Tuesday, April 24, 2012
Nice Work If You Can Get It
From the sound of it, Nice Work If You Can Get It is setting itself up from failure: classic Gershwin songs harshly bolted onto a Prohibition-era farce that's adapted by Joe DiPietro from work by Guy Bolton and P. G. Wodehouse. Confidence is inspired by director/choreographer Kathleen Marshall, fresh off of Anything Goes, and her leading lady, the do-anything Kelli O'Hara, but there's still that disclaimer-like "if" haunting the title. Rest assured, however, that the result of this "new" musical is nice work -- actually, pretty damn wonderful work. DiPietro has as firm yet playful hand here as he did with Memphis, the songs are more than merely soldered on -- they're actually often comically playing against the original context -- and David Chase's arrangements are terrific (see the dueling "By Strauss" and "Sweet and Lowdown"), and Marshall's direction is quick, lively, and above all, fun, with lots of storytelling stuffed into the extended dance sequences.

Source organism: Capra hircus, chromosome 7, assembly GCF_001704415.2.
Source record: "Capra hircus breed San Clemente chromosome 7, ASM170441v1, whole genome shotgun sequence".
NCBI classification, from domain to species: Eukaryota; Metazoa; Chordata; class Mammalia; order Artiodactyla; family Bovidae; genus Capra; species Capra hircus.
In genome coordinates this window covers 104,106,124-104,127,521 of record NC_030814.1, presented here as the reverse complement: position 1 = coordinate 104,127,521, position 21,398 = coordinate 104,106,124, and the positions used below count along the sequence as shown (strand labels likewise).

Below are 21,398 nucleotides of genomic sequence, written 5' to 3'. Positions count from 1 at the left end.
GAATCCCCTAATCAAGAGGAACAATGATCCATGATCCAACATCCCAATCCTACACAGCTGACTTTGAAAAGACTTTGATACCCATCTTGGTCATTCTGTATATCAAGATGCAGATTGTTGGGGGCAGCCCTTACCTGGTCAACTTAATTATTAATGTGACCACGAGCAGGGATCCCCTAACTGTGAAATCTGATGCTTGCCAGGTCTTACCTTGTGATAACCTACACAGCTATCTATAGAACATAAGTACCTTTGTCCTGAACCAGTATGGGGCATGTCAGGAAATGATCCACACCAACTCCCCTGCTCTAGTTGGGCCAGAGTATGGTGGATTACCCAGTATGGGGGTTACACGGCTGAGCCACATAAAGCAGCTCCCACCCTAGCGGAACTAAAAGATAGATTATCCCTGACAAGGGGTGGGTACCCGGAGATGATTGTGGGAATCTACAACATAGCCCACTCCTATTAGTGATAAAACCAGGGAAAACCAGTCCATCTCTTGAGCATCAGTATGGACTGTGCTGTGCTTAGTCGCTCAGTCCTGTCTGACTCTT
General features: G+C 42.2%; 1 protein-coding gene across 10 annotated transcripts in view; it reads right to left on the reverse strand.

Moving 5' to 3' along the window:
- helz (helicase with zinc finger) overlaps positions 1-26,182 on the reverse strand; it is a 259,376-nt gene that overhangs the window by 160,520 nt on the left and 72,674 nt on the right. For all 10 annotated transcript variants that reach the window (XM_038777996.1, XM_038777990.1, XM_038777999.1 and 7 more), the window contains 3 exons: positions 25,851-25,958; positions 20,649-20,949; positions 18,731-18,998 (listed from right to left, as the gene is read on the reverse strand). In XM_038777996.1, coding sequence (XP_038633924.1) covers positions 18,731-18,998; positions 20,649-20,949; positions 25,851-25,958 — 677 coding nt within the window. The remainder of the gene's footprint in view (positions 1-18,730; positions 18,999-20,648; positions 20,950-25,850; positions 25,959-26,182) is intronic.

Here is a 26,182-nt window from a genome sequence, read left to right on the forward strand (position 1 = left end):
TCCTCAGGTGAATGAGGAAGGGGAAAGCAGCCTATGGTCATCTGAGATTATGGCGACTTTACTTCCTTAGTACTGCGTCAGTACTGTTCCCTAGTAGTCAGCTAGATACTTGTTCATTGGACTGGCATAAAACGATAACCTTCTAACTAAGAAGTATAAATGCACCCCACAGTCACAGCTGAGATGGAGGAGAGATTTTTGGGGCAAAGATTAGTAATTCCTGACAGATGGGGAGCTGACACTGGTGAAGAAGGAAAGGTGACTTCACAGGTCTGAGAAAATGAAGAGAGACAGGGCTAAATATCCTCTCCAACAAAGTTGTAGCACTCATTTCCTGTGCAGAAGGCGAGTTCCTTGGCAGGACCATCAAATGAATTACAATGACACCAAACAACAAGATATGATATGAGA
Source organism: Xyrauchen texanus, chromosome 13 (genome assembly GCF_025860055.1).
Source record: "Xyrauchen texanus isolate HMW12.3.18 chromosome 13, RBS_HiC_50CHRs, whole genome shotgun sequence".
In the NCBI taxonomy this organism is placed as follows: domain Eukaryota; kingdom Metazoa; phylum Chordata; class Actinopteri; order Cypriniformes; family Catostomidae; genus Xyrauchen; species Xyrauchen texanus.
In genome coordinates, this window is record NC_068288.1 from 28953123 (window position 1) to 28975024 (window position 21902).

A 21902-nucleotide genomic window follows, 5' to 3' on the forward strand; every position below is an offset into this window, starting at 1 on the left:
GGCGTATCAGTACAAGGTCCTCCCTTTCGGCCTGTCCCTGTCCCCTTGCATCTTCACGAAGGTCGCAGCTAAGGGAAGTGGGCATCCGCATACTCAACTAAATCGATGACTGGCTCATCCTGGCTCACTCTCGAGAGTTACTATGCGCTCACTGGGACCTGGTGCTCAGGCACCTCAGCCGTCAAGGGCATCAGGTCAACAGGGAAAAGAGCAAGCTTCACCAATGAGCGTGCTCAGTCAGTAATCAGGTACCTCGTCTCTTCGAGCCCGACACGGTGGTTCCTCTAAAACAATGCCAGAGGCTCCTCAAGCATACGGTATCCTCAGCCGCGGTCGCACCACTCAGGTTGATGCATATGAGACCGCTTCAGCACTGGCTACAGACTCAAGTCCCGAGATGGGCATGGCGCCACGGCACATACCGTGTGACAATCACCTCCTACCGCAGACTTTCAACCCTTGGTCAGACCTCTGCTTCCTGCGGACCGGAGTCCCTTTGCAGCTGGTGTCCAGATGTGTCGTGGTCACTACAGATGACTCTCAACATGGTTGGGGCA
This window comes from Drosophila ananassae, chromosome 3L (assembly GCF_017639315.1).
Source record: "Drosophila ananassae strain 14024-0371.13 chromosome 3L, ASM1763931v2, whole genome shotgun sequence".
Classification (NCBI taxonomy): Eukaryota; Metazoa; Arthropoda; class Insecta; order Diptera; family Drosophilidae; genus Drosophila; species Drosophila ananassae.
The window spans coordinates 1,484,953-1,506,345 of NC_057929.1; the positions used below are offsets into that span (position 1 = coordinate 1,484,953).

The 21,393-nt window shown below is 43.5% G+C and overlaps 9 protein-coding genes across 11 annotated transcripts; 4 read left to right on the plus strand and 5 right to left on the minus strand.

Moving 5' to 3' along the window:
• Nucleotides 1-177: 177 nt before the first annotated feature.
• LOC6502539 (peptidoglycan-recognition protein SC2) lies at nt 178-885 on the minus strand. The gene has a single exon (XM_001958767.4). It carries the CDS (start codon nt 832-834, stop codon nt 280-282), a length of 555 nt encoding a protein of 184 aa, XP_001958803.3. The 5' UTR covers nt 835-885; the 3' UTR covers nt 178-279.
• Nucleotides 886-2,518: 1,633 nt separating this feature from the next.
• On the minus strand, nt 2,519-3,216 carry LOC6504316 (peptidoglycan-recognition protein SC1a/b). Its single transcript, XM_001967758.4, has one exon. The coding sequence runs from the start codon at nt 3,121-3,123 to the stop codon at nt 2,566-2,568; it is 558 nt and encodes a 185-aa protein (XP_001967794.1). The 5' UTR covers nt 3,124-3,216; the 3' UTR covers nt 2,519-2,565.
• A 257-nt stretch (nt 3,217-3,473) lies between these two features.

The single rough patch rests in this entire affair rests on Matthew Broderick's weary shoulders: he looks bored to be playing yet another variation on Leo Bloom -- he's now a rich simpleton -- and his arms are so stiff that it appears he's trying to bring planking to Broadway, particularly in comparison to full-bodied performers like Michael McGrath, Jennifer Laura Thompson, Robyn Hurder, Chris Sullivan, and Judy Kaye.... I don't ordinarily fall head-over-heels for such airy entertainment -- especially not two-and-half-hours worth -- but Nice Work If You Can Get It has me humming away on cloud nine. Perhaps it's hard to get work these days; at least this musical's making it easy to play.
(Press ticket; N105)